The original products in the pancreatic enzyme drug class pre-date modern FDA regulatory requirements. Over the past two decades, products in this class have been allowed to be marketed as prescription drugs without formal NDA approval. In 2004, the FDA required manufacturers to submit New Drug Applications (NDAs) for all pancreatic enzyme replacement therapies in order to remain on the market. By April 2010, all pancreatic enzyme replacement therapies are required to have approved NDAs and must be manufactured under the new guidelines.
Important Safety Information about FDA-Approved CREONŽ
Warnings and precautions include fibrosing colonopathy, a rare, serious adverse reaction that has been described in association with high-dose use of pancreatic enzyme replacement therapy in the treatment of cystic fibrosis patients. Caution should be exercised when doses of CREONŽ exceed 2,500 lipase units/kg of body weight per meal (or greater than 10,000 lipase units/kg of body weight per day). Care should be taken to ensure that CREONŽ is not chewed or retained in the mouth to avoid irritation of oral mucosa. Caution should be exercised when prescribing CREONŽ to patients with gout, renal impairment, or hyperuricemia. There is theoretical risk of viral transmission with all pancreatic enzyme products, including CREONŽ. Caution should be exercised when administering pancrelipase to a patient with a known allergy to proteins of porcine origin.
In the clinical study used to demonstrate the efficacy and safety of FDA-approved CREONŽ, the incidence of adverse events (regardless of causality) was higher during placebo treatment (71%) than during CREONŽ treatment (50%). Treatment-emergent adverse events occurring in at least two patients (greater than or equal to 6%) receiving CREONŽ or placebo were abdominal pain, abdominal pain upper, abnormal feces, cough, dizziness, flatulence, headache, and weight decreased.
CREONŽ has been approved with a Risk Evaluation and Mitigation Strategy (REMS) to ensure that the benefits of the drug outweigh its risks. As part of the REMS, a Medication Guide with important dosing and safety information applicable to this class of products, including CREONŽ, is provided for patients and caregivers, with an emphasis on understanding the risk of fibrosing colonopathy as well as the importance of not over- or under-dosing. The FDA requires that the Medication Guide be handed out with every prescription for the drug dispensed.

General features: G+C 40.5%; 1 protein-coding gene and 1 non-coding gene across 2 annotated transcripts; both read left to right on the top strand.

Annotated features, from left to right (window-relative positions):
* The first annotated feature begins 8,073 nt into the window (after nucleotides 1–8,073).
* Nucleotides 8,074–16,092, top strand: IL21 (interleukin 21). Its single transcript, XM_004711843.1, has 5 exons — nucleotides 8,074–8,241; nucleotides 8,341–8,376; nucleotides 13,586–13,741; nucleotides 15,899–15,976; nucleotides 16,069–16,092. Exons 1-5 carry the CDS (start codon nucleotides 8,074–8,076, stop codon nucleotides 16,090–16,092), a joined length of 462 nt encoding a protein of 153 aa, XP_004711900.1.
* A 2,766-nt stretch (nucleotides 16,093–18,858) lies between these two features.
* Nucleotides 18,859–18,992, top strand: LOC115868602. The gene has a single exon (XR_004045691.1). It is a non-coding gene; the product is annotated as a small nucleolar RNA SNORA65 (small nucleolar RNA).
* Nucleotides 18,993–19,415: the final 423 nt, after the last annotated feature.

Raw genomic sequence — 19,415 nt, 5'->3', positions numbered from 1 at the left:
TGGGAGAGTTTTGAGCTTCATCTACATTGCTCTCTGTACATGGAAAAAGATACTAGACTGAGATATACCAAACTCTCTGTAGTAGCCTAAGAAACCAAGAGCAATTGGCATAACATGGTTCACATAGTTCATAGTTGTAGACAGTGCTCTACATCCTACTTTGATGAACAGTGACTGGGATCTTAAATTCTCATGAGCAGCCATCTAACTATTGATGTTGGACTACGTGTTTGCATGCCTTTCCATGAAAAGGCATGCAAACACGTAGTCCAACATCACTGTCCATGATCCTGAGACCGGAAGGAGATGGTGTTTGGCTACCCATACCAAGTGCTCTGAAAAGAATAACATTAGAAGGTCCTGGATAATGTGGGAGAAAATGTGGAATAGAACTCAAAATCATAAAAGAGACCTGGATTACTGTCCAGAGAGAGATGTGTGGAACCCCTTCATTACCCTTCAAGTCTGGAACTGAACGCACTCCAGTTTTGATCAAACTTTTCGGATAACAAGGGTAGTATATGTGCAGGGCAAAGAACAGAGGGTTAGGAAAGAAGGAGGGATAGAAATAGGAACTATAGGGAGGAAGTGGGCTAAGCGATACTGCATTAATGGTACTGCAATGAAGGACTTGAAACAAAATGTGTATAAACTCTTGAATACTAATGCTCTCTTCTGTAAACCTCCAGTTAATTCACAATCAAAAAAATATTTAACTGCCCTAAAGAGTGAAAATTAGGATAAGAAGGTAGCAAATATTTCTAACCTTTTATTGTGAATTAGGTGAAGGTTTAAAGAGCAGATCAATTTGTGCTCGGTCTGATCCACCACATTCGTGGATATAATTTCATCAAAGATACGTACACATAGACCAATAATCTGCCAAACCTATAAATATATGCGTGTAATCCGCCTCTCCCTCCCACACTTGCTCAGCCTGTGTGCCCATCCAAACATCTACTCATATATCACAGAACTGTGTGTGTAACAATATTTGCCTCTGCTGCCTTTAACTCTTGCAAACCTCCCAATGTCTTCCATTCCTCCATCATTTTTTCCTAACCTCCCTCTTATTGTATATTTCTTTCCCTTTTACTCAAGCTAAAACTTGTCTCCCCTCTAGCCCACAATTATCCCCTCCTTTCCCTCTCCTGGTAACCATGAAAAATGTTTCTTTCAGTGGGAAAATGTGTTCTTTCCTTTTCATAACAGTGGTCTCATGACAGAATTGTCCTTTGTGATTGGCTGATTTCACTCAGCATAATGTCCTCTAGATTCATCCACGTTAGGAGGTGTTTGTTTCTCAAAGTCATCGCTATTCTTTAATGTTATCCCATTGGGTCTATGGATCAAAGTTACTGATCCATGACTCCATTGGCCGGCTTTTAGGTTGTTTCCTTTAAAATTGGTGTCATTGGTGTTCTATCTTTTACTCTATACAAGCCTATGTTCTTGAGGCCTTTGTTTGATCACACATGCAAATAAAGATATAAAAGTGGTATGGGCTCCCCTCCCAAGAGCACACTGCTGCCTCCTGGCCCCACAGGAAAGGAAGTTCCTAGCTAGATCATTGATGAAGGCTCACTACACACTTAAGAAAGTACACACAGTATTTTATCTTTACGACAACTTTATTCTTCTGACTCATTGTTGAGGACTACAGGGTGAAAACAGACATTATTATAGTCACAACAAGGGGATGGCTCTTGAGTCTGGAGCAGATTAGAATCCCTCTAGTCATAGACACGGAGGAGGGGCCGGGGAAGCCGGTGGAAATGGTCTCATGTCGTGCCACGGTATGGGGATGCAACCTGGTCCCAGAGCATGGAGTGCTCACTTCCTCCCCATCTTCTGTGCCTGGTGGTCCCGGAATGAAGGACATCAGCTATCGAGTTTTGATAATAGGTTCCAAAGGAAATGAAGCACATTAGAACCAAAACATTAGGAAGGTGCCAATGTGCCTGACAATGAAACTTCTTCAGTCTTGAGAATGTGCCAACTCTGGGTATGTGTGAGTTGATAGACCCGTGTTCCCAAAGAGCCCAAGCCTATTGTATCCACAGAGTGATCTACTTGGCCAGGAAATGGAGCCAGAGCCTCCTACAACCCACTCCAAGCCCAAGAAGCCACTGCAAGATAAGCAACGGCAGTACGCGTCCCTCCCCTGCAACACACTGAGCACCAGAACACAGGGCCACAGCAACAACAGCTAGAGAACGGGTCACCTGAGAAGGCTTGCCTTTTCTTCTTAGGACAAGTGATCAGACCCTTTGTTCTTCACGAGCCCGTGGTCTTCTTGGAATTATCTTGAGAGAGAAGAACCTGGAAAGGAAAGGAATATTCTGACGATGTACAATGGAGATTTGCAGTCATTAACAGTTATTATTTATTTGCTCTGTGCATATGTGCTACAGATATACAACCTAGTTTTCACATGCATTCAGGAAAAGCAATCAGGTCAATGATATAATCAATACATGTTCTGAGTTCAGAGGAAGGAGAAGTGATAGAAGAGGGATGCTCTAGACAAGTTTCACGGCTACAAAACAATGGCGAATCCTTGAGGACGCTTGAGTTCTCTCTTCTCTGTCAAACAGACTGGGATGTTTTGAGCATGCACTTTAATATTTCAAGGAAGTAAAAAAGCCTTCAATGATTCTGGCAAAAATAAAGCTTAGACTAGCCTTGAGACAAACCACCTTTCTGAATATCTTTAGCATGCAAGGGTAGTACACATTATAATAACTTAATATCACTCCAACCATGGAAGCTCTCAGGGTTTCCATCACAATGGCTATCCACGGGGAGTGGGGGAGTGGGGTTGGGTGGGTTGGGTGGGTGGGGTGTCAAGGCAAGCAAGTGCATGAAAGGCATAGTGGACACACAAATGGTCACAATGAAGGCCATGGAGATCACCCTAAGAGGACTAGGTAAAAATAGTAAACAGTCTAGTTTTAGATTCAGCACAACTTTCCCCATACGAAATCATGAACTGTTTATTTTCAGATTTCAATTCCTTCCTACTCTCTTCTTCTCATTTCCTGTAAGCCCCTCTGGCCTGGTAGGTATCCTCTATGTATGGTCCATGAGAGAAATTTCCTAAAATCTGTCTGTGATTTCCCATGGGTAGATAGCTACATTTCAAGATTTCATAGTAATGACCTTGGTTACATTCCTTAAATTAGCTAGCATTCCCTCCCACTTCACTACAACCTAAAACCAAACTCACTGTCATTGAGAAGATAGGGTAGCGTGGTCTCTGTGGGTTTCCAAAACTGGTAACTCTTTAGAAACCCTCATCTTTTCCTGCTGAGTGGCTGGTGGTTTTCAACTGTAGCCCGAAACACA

For full safety and Prescribing Information about the FDA-approved formulation of CREONŽ, visit www.CREON.com.
Solvay Pharmaceuticals, Inc., of Marietta, Georgia, is the U.S. subsidiary of Solvay Pharmaceuticals. For more information, visit www.solvaypharmaceuticals-us.com.
Solvay Pharmaceuticals is a research driven group of companies that constitutes the global pharmaceutical business of the Solvay Group. These companies seek to fulfill carefully selected, unmet medical needs in the therapeutic areas of neuroscience, cardiometabolic, influenza vaccines, gastroenterology and men's and women's health. Its 2008 sales were EUR 2.7 billion and it employs more than 9,000 people worldwide. For more information, visit www.solvaypharmaceuticals.com.
Solvay is an international Chemicals and Pharmaceuticals Group with headquarters in Brussels. It employs some 28,300 people in 50 countries. In 2008, its sales amounted to EUR 9.5 billion generated by its three activity sectors: Chemicals, Plastics and Pharmaceuticals. Solvay (NYSE-Euronext: SOLB.BE - Bloomberg: SOLB.BB - Reuters: SOLBt.BR) is listed on NYSE-Euronext at Brussels. Details are available at www.solvay.com.
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SOURCE Solvay Pharmaceuticals, Inc.